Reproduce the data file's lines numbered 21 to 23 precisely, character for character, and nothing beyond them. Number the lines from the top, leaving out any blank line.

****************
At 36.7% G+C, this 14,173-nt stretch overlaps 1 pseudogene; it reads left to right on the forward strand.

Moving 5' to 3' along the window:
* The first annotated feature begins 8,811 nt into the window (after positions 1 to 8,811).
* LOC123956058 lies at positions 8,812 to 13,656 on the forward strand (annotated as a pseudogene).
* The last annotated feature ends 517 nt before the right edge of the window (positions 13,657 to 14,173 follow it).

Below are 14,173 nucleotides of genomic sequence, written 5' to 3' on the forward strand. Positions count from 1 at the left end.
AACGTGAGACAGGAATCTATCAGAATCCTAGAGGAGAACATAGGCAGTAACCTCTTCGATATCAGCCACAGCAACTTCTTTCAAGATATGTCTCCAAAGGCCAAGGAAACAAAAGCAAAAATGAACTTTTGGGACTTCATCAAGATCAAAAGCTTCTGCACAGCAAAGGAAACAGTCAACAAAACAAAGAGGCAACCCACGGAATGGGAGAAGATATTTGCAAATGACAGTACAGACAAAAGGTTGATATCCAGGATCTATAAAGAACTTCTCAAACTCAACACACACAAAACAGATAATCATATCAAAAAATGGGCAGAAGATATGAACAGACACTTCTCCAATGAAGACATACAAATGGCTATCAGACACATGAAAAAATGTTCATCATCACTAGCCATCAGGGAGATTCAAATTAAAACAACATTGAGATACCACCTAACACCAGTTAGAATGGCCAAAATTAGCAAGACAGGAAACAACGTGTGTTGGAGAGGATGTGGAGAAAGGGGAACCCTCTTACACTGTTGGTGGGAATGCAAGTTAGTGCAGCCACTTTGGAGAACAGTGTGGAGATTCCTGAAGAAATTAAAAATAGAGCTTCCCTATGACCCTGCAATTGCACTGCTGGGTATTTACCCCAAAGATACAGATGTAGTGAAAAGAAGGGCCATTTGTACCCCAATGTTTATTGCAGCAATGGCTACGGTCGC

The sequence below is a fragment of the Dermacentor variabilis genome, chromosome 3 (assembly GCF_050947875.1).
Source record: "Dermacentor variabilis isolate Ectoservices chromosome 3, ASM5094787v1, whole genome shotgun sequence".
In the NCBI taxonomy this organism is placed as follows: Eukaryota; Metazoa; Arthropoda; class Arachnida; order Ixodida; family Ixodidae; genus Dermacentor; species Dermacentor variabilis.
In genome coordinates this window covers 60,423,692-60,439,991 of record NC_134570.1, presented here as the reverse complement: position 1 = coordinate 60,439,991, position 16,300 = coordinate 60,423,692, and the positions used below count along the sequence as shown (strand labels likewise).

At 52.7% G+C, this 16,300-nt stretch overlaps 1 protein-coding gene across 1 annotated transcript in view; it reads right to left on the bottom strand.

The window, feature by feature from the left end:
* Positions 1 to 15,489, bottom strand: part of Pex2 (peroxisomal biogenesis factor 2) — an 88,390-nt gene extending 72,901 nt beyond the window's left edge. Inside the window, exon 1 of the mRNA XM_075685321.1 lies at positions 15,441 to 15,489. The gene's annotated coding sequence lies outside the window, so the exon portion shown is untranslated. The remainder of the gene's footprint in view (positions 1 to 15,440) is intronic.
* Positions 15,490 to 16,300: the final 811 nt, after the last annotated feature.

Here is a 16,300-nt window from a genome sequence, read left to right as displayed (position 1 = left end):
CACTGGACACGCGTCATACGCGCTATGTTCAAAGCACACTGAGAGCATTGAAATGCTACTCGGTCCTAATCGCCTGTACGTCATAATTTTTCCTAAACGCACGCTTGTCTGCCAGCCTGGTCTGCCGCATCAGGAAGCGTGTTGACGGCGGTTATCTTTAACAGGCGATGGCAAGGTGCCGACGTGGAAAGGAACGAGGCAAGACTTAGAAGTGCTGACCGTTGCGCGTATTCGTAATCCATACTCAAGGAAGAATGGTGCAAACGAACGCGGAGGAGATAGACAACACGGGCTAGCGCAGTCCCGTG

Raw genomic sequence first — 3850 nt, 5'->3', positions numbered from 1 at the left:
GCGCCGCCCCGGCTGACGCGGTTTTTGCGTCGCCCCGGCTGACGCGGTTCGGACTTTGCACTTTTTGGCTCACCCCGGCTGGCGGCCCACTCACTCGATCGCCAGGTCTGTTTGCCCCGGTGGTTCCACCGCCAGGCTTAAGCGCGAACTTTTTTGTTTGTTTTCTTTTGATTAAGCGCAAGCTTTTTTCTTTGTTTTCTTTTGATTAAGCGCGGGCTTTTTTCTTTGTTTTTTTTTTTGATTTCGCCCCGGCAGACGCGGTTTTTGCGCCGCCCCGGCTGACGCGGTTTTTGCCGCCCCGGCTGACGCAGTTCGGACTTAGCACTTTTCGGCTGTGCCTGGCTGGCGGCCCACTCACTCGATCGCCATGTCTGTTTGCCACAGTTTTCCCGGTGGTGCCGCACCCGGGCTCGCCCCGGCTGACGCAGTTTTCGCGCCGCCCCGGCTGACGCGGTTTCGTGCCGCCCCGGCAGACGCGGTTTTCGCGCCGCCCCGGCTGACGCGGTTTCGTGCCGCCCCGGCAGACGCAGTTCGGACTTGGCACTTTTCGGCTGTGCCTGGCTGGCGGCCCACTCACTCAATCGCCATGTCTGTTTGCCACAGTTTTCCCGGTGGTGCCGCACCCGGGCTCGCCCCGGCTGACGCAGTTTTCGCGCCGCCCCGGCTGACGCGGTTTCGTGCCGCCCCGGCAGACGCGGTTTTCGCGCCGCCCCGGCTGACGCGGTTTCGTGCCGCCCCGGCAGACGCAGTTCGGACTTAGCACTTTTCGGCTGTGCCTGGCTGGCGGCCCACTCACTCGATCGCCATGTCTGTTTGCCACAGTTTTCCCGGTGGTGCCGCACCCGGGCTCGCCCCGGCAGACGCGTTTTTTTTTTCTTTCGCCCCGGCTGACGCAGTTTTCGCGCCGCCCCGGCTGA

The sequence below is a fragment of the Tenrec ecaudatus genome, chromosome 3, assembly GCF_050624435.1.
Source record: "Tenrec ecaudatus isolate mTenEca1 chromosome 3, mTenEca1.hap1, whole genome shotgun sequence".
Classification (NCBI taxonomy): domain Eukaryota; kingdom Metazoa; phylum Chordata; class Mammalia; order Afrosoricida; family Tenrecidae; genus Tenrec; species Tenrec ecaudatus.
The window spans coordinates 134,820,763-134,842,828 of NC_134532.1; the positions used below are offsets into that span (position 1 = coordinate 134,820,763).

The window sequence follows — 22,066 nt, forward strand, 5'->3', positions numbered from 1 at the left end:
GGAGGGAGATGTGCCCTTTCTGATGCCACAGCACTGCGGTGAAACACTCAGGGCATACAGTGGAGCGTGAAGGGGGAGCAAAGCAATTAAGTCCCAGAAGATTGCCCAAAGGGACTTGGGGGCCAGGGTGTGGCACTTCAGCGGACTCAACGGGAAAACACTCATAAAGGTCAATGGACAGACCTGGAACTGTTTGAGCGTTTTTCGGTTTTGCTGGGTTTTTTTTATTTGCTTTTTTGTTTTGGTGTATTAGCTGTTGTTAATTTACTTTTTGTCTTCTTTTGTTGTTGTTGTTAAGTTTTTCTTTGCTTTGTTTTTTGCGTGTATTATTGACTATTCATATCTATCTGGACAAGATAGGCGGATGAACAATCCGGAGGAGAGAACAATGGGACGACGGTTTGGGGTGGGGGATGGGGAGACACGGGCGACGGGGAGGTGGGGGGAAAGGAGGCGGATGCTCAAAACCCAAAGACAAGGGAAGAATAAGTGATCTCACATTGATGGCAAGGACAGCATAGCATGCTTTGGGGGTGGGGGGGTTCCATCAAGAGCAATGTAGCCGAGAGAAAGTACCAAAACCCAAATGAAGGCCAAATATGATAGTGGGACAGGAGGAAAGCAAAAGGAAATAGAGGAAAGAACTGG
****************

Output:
Source record: "Tenrec ecaudatus isolate mTenEca1 chromosome 3, mTenEca1.hap1, whole genome shotgun sequence".
Classification (NCBI taxonomy): domain Eukaryota; kingdom Metazoa; phylum Chordata; class Mammalia; order Afrosoricida; family Tenrecidae; genus Tenrec; species Tenrec ecaudatus.
The window spans coordinates 134,820,763-134,842,828 of NC_134532.1; the positions used below are offsets into that span (position 1 = coordinate 134,820,763).